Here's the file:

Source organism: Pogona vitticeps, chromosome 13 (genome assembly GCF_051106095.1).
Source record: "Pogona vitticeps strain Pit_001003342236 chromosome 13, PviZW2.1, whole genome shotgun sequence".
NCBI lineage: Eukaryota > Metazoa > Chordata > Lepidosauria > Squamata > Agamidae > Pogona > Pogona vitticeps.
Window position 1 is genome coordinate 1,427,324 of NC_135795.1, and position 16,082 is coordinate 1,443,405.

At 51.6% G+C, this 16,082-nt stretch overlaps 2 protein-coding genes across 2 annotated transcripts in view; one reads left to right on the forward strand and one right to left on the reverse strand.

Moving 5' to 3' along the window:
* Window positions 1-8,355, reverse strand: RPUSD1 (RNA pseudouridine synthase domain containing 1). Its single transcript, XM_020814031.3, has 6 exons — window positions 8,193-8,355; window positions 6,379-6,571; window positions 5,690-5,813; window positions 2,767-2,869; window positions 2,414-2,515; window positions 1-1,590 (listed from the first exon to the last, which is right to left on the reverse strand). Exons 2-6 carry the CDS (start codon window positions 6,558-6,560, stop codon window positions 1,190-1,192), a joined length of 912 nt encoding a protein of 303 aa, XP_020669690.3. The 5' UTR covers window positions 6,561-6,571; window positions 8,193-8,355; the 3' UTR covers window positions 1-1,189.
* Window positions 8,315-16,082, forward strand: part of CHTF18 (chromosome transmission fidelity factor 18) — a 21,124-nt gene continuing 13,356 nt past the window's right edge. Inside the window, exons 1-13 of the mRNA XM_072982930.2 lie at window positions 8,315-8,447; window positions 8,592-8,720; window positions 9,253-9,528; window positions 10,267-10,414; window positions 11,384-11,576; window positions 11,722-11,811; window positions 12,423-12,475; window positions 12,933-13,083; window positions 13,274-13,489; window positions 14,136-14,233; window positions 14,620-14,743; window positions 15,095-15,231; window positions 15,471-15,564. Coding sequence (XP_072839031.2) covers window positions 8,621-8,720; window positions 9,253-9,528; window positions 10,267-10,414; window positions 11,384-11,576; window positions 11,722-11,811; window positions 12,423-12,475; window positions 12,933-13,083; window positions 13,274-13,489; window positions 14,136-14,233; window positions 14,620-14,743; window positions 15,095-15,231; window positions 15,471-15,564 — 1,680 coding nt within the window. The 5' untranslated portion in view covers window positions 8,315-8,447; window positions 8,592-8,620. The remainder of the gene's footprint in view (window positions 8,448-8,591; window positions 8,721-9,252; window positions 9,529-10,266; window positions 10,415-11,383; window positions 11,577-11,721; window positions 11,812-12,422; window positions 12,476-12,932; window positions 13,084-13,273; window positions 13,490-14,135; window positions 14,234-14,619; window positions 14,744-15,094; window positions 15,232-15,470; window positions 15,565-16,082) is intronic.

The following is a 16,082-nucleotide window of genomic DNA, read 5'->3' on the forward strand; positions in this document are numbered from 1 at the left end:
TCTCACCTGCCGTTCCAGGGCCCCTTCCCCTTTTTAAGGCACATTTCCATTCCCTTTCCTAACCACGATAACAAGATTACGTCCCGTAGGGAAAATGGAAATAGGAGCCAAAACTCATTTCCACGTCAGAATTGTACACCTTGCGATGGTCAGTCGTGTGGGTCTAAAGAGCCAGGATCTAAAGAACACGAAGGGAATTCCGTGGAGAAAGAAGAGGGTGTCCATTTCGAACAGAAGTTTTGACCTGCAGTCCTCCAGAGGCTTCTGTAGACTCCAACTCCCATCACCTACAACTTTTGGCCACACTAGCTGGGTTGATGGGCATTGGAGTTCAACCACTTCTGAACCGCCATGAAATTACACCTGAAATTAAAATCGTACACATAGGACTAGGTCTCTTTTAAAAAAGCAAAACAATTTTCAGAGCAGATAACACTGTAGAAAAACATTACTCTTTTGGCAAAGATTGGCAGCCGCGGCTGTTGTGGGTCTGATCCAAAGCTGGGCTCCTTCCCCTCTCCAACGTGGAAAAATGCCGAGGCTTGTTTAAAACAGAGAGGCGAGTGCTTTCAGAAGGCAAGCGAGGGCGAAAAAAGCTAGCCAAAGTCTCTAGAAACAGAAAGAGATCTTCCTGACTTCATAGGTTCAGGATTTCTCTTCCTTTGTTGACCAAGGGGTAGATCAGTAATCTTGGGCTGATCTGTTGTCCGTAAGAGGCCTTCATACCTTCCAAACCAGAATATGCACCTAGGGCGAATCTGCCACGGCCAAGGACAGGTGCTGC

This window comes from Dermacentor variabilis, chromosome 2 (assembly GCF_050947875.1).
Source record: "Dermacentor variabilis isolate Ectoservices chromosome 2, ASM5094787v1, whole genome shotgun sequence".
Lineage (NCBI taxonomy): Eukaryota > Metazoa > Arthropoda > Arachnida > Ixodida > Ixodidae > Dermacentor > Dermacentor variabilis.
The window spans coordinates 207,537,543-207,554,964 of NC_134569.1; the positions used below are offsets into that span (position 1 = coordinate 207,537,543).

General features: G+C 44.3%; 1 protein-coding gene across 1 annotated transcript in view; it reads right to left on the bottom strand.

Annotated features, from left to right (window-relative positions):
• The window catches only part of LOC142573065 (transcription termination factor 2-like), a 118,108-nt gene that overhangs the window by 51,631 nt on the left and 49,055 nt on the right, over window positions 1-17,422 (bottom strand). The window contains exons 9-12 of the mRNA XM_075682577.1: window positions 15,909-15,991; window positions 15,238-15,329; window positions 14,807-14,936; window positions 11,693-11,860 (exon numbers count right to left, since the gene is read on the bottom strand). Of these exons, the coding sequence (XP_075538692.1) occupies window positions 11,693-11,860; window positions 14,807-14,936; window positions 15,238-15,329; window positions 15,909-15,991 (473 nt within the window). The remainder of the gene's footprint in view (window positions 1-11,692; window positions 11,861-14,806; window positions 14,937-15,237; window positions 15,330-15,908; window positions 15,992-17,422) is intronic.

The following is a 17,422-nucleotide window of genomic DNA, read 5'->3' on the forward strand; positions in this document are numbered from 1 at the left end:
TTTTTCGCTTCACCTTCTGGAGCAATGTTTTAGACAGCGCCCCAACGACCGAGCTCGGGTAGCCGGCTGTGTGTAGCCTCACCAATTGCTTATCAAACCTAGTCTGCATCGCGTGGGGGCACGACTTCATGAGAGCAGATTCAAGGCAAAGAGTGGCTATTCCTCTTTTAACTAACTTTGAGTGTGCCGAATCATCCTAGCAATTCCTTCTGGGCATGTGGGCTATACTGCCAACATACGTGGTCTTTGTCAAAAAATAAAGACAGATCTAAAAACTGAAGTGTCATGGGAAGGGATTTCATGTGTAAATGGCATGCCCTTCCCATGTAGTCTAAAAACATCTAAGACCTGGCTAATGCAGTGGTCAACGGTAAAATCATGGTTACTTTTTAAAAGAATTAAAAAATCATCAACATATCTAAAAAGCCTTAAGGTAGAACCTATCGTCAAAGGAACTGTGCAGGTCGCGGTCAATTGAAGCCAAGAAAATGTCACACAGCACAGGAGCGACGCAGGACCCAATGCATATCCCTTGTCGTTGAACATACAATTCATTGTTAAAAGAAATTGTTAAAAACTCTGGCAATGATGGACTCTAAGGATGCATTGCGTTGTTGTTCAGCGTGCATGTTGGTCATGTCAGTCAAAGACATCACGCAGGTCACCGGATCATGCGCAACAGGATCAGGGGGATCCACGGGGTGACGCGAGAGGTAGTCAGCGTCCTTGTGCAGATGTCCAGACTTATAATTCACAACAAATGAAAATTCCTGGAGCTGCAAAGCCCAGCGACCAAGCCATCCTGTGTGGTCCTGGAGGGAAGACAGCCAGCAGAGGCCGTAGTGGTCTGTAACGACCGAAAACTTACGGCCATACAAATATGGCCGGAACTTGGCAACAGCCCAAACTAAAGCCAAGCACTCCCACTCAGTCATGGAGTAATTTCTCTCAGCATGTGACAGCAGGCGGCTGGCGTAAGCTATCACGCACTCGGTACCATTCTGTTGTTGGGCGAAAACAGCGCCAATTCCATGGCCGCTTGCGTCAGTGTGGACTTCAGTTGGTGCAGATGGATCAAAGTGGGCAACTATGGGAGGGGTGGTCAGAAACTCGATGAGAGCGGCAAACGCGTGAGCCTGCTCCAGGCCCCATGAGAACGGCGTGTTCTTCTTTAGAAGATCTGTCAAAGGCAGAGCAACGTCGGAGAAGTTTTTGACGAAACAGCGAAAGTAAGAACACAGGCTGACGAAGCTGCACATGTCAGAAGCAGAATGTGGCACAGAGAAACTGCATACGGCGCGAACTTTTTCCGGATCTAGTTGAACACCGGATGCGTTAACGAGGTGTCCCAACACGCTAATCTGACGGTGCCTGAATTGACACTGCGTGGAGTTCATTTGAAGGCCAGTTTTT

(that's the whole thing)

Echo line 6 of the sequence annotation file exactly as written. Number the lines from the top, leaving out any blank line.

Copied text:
Moving 5' to 3' along the window: